Newbie questions on stock market.

Discussion in 'Stock Market' started by DustyInfinity, Jul 20, 2018.

  1. william the wie
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    william the wie Gold Member

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    Benjamin Graham's "The Intelligent Investor" has the best track record of any guide to the market and it is relatively cheap from any source.
     
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  2. candycorn
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    candycorn Alis volat propriis

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    If I might suggest...

    There is this thing called Mutual Funds. One of the ones I own is from a company called Vanguard. Just a 30 second synopsis of what a mutual fund is....

    They combine different investments from different sectors. For a very simple example, the fund can hold 100 shares each of Exxon, Wal*Mart, General Motors, Del Monte, Apple, AMC Theaters, and Microsoft. You can buy shares in the fund instead of individual stocks. This spreads out the risk over several sectors. The returns aren't so great if you're a small investor but the risks are almost non-existent. You make more than you would at a bank in exchange for the lack of liquidity.

    Good luck in your investing future.
     
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  3. Marion Morrison
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    Marion Morrison Platinum Member

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    401K's are kind of like a Mutual Fund approach. Sort of like uh..you get an expert's opinion that invests in 14 different stocks, so it usually always gains.
     
  4. DustyInfinity
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    DustyInfinity VIP Member

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    When my son is able, I want him to get a Roth IRA. My goal is for him to graduate college with no debt, and to put money in the IRA. I watch a little Suzie Orman.
     
  5. MarathonMike
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    MarathonMike Platinum Member

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    I get it that the stock market has a feel of a casino filled with car salesmen. But there is a wise old saying "If you want to be rich, do what the rich do".
    There is a method to the madness and ways to limit your risk. But it is not for everybody, for sure.
     
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  6. candycorn
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    candycorn Alis volat propriis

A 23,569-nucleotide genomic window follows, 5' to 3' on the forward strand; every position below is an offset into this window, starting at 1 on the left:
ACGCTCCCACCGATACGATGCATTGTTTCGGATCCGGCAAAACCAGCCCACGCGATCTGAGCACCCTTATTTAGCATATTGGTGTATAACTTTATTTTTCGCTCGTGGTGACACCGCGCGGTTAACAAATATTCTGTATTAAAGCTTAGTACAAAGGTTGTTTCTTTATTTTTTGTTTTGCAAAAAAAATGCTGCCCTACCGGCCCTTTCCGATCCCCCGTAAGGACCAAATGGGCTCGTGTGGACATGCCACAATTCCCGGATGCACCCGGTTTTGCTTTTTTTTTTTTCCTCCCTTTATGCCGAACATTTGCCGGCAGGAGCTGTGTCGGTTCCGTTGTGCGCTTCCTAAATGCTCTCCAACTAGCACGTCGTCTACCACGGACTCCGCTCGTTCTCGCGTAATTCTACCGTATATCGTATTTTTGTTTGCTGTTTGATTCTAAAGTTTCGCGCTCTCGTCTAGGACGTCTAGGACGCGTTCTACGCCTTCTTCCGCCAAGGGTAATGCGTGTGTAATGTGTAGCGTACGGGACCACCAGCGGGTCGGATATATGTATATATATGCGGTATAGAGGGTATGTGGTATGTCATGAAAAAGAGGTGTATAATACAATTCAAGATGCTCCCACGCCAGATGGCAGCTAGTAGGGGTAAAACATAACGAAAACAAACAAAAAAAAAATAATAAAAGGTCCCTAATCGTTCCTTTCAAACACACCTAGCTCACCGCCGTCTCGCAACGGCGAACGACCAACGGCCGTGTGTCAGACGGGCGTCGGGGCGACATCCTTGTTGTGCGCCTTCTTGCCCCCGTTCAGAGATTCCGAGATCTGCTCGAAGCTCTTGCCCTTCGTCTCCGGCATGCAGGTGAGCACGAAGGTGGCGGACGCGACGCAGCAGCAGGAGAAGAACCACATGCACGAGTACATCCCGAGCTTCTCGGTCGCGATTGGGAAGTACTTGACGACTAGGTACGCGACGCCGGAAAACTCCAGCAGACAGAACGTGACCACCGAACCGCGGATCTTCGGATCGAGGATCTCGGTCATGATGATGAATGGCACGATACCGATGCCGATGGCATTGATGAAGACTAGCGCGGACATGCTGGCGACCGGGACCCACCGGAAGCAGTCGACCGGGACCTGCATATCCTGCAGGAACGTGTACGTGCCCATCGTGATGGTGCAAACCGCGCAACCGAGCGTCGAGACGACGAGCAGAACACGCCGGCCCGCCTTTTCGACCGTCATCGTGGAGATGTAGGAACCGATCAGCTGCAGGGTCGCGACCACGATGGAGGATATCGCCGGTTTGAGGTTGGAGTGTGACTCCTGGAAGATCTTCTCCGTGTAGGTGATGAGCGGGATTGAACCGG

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    In the casino...
    If there are 1000 people in the room and everybody bets on black; the number that comes up can still be red or black

    In the stock market...
    If there are 1000 people in the room and everybody buys shares of XYZ corp, the number of shares outstanding diminishes; the law of supply and demand takes hold and the stock price rises.

    In the casino...
    The next time the roulette wheel is spun, the same 1000 people bet on red. The number that comes up can still be red or black

    In the stock market...
    If there are 1000 people in the room who sell their shares in XYZ corp, the number of shares outstanding increases; the law of supply and demand takes hold and the stock price falls.

    It may seem like a casino but there is a science behind the stock price that is usually--not always--based on financial numbers. Now, are the numbers accurate? Maybe/maybe not. Who triggered the buying/selling? Was it an analyst who spent years studying the company and the sector or was it a guy on TV? What is the buying/selling based on? A blip of good/bad news or is it a good/bad trend?
     
  7. MarathonMike
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    MarathonMike Platinum Member

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    That's a good analogy for quiet orderly trading of stock XYZ. But things that cause rapid price increases and declines are what scare new investors. Things like short squeezes, Bad conference calls, big earnings misses, Merger news, Class action law suits, etc. that cause 10% or larger swings in a stock in one day. That is what makes a lot of people say "heck with that, I'll just buy a CD".
     
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  8. DustyInfinity
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    DustyInfinity VIP Member

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    My dad had a financial advisor who was fairly aggressive. This person wanted to put most of his portfolio in the market. He always had to put the breaks on this person to do a lower percentage of risky investments. He wasn't as bad as just put money into CDs, but he did go for the greater percentage of lower risk options. He probably felt pretty good during the .com meltdown.
     
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  9. MarathonMike
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    MarathonMike Platinum Member

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    Sounds like he was a wise man. A lot of us including me took a pounding when the dot.com went poof. The worst story I ever heard was a guy I worked with who had retired with well over a million. He took it in a lump sum, invested all of it in tech stocks and lost all but $100K and had to go back to work!
     
  10. Toddsterpatriot
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    Toddsterpatriot Diamond Member

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    In the stock market...
    If there are 1000 people in the room and everybody buys shares of XYZ corp, the number of shares outstanding diminishes;


    Shareholders can't do a thing to increase or decrease the number of shares outstanding.
     

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